Now I’ll admit, the Pencil can look a little silly when it’s sticking out of the side of the iPad when it’s sitting on its side, but it comes with some serious benefits as well. Let’s take a look at Apple’s options for charging the Pencil and see how they stack up.
I wrote that article in defense of the first Apple Pencil’s charging method. Yes, it looked silly, but when considering the other options people bright up, I didn’t see those being better. I still stand by many of the things in that piece, but I wrote it with the perspective of the old iPad Pro design.
Regular wireless charging was brought up, but the tech to make the wireless charging coils we have in phones work in the Apple Pencil were impractical and using the existing smart connector didn’t work because (a) you couldn’t charge as you typed, (b) all cases covered the smart connector so you’d need to take any cases off, and (c) the sides of the iPad were too rounded to make the Pencil connect securely.
I didn’t like the other solutions presented, but I did end up suggesting this:
The way I see making this work is for Apple to release an iPad Pro with 2 Smart Connectors. One is on the left side and one on the right. This would let people connect their keyboards either way, and use the second connector for their Pencil. This also assumes the iPad and Pencil are updated so that the Pencil can make a solid connection when laying down on a table. It also assumes that Apple puts some super powerful magnets in the side so that the Pencil stays on there securely.
I was actually super close! They did add a second connector (not a smart one, though), they did change the iPad Pro sides to accommodate this, and they added some super powerful magnets to make it stick securely. My biggest miss was thinking that Apple wasn’t going to do this.
So anyway, I stand by the idea of the first Apple Pencil having good (or at least good enough) design considering the limitations of the previous iPad Pro hardware, but I’m happy to see Apple make the changes to both the iPad Pro and the Apple Pencil needed to make the product better. I will not argue the old method was better than the new one, but I do think it was better than many people give it credit for.
Related, people aways talked about the old method as making it basically guaranteed that the Pencil was going to snap off the iPad because it was pointing out so far. Did this actually happen to anyone or is it just something that could theoretically happen but never did?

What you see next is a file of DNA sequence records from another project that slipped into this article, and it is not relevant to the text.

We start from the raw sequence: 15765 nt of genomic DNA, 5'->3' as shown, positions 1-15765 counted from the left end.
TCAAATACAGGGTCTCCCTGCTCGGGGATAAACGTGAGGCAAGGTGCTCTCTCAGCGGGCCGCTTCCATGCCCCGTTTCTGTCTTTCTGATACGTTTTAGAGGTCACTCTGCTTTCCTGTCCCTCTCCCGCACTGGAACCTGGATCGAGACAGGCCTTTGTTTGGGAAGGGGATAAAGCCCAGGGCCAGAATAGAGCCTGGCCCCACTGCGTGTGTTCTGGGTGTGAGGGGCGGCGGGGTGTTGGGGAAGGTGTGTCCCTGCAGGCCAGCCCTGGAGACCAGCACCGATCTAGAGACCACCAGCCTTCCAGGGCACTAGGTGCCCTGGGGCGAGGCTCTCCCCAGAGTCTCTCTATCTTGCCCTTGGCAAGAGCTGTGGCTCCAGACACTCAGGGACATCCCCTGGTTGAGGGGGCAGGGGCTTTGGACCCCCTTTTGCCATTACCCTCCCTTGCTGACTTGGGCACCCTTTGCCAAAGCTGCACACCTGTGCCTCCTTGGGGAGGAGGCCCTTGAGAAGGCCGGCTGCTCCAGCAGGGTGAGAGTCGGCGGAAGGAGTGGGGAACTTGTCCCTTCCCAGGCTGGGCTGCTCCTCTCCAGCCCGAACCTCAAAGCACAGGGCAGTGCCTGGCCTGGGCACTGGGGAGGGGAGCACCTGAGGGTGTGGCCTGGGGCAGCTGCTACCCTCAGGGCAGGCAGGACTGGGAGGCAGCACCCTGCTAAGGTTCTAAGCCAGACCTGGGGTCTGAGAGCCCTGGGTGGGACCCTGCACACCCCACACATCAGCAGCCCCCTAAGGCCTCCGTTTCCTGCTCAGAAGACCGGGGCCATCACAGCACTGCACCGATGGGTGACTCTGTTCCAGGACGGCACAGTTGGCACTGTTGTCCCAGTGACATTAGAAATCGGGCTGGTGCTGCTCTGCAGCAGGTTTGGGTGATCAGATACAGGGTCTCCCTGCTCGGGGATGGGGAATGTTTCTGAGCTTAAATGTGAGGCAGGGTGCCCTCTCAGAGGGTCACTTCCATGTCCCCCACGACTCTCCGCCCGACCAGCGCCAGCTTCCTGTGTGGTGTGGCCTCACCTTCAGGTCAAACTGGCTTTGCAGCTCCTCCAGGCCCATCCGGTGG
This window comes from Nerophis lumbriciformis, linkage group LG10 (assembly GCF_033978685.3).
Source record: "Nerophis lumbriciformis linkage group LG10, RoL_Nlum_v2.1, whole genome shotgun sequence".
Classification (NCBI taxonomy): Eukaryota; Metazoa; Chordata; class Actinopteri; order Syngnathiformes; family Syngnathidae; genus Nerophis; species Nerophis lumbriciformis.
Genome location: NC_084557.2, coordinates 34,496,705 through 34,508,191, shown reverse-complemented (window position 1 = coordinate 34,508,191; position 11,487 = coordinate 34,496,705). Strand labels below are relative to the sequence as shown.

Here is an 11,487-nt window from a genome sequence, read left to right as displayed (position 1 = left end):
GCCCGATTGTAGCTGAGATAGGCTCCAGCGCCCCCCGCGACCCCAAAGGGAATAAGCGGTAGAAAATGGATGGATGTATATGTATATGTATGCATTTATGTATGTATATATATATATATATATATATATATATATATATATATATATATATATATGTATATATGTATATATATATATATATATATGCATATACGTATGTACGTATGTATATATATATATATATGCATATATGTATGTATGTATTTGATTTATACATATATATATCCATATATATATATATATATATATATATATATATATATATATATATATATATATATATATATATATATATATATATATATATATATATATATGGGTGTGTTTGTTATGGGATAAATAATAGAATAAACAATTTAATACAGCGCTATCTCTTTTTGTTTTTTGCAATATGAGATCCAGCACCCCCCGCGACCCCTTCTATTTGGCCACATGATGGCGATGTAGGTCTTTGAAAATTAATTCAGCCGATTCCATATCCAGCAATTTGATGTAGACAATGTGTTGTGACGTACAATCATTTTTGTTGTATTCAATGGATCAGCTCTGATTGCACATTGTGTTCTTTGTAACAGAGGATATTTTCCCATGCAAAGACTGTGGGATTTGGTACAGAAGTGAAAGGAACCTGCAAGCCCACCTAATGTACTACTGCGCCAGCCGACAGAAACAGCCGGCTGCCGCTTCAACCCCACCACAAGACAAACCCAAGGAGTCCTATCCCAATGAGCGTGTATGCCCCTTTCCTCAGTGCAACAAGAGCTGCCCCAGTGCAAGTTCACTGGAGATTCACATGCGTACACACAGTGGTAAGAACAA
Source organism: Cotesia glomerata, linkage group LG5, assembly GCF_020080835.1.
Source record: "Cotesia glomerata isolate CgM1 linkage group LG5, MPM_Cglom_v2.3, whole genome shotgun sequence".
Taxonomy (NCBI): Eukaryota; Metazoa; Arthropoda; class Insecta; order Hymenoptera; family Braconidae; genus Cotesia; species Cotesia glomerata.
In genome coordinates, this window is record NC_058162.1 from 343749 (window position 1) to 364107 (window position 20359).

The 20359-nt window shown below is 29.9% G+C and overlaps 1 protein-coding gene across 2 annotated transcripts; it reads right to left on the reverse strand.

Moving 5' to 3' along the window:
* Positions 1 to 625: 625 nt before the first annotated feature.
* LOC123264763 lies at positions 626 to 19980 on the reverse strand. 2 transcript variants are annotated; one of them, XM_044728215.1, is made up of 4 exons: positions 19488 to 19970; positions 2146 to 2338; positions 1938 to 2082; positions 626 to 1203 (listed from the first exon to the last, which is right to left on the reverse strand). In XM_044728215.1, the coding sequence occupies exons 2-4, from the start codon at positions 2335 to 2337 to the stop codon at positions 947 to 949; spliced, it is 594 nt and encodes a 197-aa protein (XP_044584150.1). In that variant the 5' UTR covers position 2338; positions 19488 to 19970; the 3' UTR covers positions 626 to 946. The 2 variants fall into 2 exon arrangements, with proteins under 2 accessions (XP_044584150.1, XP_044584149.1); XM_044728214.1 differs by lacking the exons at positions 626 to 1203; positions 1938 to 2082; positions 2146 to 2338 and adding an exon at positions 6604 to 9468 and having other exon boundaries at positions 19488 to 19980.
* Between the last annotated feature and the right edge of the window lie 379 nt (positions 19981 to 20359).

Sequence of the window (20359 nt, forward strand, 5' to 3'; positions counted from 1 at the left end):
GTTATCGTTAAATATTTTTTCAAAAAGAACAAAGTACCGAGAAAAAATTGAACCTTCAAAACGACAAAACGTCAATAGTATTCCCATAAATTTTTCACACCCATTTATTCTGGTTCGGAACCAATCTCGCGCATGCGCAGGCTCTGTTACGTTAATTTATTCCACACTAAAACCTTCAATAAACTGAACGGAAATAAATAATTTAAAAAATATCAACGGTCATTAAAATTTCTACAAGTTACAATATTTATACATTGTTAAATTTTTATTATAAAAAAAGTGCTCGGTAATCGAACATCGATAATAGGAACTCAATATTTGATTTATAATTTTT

I am due to upgrade my Mac in 2016 sometime. I was looking at the 13 inch MacBook Pro ($1,499) or the 5K iMac ($1,799), but now I’m thinking the iPad Pro ($949) might be the best upgrade I can make. Not only will it let me work on the platform I prefer, but it will cut my investment nearly in half. I’ll just keep my Mac mini running for all the little things I still need it around for. It’s an exciting prospect, and I’m very happy that we’ve gotten to the point where I can seriously considering upgrading my Mac with an iPad.
It’s been almost exactly 3 years since that post, and it’s kind of funny to look at today in 2018. I ended up balking on the iPad Pro then and got a MacBook Pro.
Today I’m selling that MacBook Pro and will use the cash I get from that to buy the latest iPad Pro, and that Mac mini is still kicking and will continue to serve the role of “backup Mac.” It’s interesting how these things go.
Bye bye MacBook Pro, hello iPad Pro.
In short, the app needs need to embrace the numerous avenues you might want to use to interact with it. A nice app interface is welcome, but the best apps focus on great experiences from notifications and all watch faces.
Note, these results seem almost too bad to be true, but replicated the results across numerous charging setups. Let me know if there is a charging brick out there that will work better.
When I looked at the OnePlus 6 fast charging (don’t call it Dash Charge anymore) last week, I found it was very fast. When put up against the iPhone Xs’s fastest charging option, it was the winner, even if only by a few percentage points. All the better, it won with the charging brick that came in the box, not one that you needed to either have from a Mac you already own or just bought from Apple.
But what if you don’t use OnePlus’s proprietary fast charger? What if you have the fast charger they give you in your bedroom and want another charger elsewhere? I wanted to know, so I ran a couple more tests to see how well it played with standard fast chargers.
I tried 2 other chargers, both of which have previously charged my iPhones, Pixels, Galaxys, and even Motorola phones quite quickly. These were the Apple 30W USB-C Power Adapter and the Aukey Quick Charge 3.0…(long Amazon keyword listing name).
The results are not what I was expecting.
Not only were these charge times far slower than the OnePlus charger, they were almost exactly in line with what my iPhone Xs does when plugged into the 5W charger that comes in the box.
Basically, if you want fast charging, you really need to use the charging brick from OnePlus directly and anything else will deliver far worse results. Effectively, it turns those fast charging bricks you might have for other devices into the 5W adapter that everyone is grumpy about shipping with the new iPhones.
The good news is that OnePlus sells additional fast charge power bricks for just $19.99 on their online store. It would be nice to be able to use anything you want, but at least their prices for proprietary charging bricks is reasonable.